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Trump signs bill to reopen government for 3 weeks, ending longest-ever shutdown

Trump announces deal to end shutdown
Trump: "We have reached a deal" to end the government shutdown 02:23

President Trump signed a bill Friday night to reopen the federal government for three weeks, officially ending the shutdown stalemate that left hundreds of thousands of federal employees without pay. 

The House and Senate passed the continuing resolution (CR) to fund the government at previous levels by unanimous consent on Friday evening. The president announced he would support reopening the government for three weeks, without border wall funding, in a surprise announcement Friday afternoon. 

"I am very proud to announce that we have reached a deal to end the shutdown and reopen the federal government," Mr. Trump said in an address from the White House Rose Garden, adding that he had the opportunity to declare a national emergency to build the wall but decided not to do so at this time. He also thanked the federal workers who had been furloughed or working without pay.

"In many cases you encouraged me to keep going because you care so much about our country and our border security," he said to federal workers. He said federal workers would receive back pay "very quickly," or "almost immediately."

The CR, which contains seven temporary funding bills for the remaining departments that have not yet been funded for 2019, also includes a furloughed employees back-pay provision.

The House and Senate also voted to establish a bicameral, bipartisan conference committee to negotiate funding for the Department of Homeland Security (DHS). The conference will include Republican Sens. Richard Shelby, Shelley Moor Capito, John Hoeven and Roy Blunt, as well as Democratic Sens. Patrick Leahy, Dick Durbin and John Tester.

The president said that he expects Democrats and Republicans to cooperate on a bill to fund the Department of Homeland Security, although he reiterated that building a wall was important to border security.

"I really feel that in working with Democrats and Republicans, we can make a truly great and secure deal for everyone," he said. "Walls should not be controversial." He added that the wall he wanted to build were not "medieval," as Democrats have contended, but that it would be a "smart wall."

"We do not need 2,000 miles of concrete wall from sea to shining sea," Mr. Trump said, although he has previously explicitly supported a concrete wall. However, he said that the wall he supports would be made of steel and see-through. He then discussed illegal immigration in stark terms to justify why the wall was needed.

But the president isn't ruling out a national emergency if Congress can't reach a deal in the next three weeks. 

"We'll work with the Democrats and negotiate and if we can't do that, then we'll do a--obviously we'll do the emergency because that's what it is. It's a national emergency," the president told reporters later in the afternoon.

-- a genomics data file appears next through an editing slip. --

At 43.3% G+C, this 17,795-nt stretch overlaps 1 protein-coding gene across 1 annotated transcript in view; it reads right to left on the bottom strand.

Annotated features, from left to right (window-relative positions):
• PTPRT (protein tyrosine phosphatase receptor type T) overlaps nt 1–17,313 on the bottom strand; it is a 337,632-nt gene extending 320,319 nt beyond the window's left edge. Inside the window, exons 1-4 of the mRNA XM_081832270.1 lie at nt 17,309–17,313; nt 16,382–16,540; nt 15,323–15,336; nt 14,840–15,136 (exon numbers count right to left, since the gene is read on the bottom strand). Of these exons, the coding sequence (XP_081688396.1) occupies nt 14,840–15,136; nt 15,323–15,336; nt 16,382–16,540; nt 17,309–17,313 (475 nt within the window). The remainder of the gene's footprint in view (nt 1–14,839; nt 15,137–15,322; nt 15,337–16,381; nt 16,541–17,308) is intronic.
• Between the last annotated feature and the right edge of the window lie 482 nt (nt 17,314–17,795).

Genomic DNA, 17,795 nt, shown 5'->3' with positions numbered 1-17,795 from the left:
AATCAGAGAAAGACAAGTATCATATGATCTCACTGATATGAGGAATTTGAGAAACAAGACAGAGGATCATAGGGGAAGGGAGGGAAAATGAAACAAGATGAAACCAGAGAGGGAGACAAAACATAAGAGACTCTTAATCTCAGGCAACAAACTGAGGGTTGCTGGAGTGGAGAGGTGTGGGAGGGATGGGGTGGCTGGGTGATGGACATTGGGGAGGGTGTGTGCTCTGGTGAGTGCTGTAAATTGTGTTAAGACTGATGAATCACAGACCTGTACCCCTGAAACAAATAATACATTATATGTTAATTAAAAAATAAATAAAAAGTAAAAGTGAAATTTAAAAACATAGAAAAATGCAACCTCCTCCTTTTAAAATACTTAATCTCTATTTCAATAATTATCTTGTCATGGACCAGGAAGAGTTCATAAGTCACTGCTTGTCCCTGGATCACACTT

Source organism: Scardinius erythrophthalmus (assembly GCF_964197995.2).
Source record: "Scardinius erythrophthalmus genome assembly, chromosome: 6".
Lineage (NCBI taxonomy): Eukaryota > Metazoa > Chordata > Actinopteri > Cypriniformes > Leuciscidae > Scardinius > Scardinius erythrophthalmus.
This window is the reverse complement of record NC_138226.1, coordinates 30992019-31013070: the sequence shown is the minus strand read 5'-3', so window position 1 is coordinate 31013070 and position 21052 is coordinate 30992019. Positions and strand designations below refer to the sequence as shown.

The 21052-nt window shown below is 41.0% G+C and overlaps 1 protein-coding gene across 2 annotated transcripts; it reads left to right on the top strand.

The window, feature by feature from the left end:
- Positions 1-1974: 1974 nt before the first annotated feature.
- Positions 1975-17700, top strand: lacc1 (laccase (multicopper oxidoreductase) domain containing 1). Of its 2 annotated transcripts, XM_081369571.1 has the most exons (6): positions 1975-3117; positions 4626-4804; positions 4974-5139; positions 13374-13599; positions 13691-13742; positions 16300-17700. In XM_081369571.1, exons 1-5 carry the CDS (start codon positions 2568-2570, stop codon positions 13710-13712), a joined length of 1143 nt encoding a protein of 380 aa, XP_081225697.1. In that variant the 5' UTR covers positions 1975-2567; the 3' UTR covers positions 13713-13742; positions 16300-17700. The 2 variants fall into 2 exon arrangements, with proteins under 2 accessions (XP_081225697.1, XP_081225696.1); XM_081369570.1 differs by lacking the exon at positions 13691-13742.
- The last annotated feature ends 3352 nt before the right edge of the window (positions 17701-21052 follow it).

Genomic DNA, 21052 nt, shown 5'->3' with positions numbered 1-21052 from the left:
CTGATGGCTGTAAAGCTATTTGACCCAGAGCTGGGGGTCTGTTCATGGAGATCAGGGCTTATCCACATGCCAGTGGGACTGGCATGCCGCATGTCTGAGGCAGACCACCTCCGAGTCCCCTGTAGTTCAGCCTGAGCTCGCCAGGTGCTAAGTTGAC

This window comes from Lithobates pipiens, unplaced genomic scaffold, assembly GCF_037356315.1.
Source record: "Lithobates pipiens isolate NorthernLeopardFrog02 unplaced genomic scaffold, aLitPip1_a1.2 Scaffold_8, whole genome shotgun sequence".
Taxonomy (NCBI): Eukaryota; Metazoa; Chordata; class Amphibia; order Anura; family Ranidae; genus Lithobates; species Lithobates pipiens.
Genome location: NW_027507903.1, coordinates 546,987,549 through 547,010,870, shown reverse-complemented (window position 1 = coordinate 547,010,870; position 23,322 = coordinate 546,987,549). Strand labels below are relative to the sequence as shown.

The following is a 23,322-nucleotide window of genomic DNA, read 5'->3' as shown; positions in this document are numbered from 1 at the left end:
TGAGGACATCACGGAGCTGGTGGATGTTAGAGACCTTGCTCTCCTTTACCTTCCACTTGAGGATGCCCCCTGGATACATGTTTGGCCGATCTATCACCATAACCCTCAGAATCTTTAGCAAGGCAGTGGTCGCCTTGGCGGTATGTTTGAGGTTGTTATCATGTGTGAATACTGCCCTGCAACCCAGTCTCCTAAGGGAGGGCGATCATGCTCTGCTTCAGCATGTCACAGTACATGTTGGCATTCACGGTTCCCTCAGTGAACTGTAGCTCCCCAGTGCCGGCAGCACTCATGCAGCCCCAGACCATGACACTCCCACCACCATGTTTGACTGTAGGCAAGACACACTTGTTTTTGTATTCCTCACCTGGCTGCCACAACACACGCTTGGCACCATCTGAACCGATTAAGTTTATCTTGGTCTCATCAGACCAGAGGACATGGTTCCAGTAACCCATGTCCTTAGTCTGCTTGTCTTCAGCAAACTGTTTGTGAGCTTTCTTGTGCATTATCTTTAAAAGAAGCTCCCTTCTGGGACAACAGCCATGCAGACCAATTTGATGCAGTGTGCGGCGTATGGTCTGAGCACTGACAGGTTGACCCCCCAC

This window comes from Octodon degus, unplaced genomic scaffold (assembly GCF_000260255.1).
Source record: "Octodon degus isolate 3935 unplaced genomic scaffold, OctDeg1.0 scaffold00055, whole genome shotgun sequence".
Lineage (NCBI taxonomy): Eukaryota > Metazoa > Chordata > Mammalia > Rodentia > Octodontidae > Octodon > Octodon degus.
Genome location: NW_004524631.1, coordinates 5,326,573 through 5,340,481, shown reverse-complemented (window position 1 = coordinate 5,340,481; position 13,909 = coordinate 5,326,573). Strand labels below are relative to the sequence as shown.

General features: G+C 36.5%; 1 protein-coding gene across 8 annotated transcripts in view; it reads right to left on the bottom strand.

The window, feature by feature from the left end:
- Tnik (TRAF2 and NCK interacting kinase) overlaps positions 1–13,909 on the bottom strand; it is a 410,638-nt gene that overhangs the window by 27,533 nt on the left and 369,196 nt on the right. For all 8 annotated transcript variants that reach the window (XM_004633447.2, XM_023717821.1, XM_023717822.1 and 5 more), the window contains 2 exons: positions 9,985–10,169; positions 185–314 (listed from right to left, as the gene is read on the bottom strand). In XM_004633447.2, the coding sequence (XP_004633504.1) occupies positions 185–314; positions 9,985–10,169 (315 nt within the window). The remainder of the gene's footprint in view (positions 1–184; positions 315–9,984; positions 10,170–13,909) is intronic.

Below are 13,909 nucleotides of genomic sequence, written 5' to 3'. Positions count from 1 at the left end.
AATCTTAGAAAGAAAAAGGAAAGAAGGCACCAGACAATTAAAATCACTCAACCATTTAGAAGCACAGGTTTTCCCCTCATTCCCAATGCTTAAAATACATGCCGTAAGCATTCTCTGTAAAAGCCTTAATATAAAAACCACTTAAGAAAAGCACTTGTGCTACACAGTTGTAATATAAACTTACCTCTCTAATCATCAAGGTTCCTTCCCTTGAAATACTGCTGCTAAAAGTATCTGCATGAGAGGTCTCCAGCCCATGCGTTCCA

The president announced the deal as the government shutdown reached its 35th day, the longest in American history. Around 800,000 federal workers missed their second paycheck this week, with roughly half of them working without pay. Several workers in critical agencies have been calling out sick due to financial difficulties.

Flights in and out New York City's LaGuardia airport were delayed on Friday morning due to staffing shortages among air traffic controllers, according to a notice issued by the Federal Aviation Administration. Elsewhere, a flight was canceled due to a lack of sufficient TSA staff at the Monroe Louisiana airport Friday morning.

In his White House remarks, the president said nothing about former campaign adviser and associate Roger Stone, who was indicted by the federal government, arrested early Friday and appeared in federal court.

Stone was indicted by a federal grand jury and arrested. The indictment, unsealed Friday, lists seven counts: one count of obstruction of an official proceeding; five counts of false statements; and one count of witness tampering. Stone made his first appearance in federal court Friday morning in Fort Lauderdale, Florida, and was to be released on a $250,000 bond.

Mr. Trump tweeted a response to Stone's indictment, questioning how CNN had obtained footage of the arrest. The CNN reporter said that its crew staked out Stone's house Friday morning after reporters noticed unusual grand jury activity in Washington, D.C., on Thursday and thought something could happen.

"Greatest Witch Hunt in the History of our Country! NO COLLUSION! Border Coyotes, Drug Dealers and Human Traffickers are treated better. Who alerted CNN to be there?" Mr. Trump wrote.

White House press secretary Sarah Sanders said earlier on CNN that Stone's arrest and court appearance was completely unrelated to Mr. Trump. 

Kathryn Watson contributed to this report

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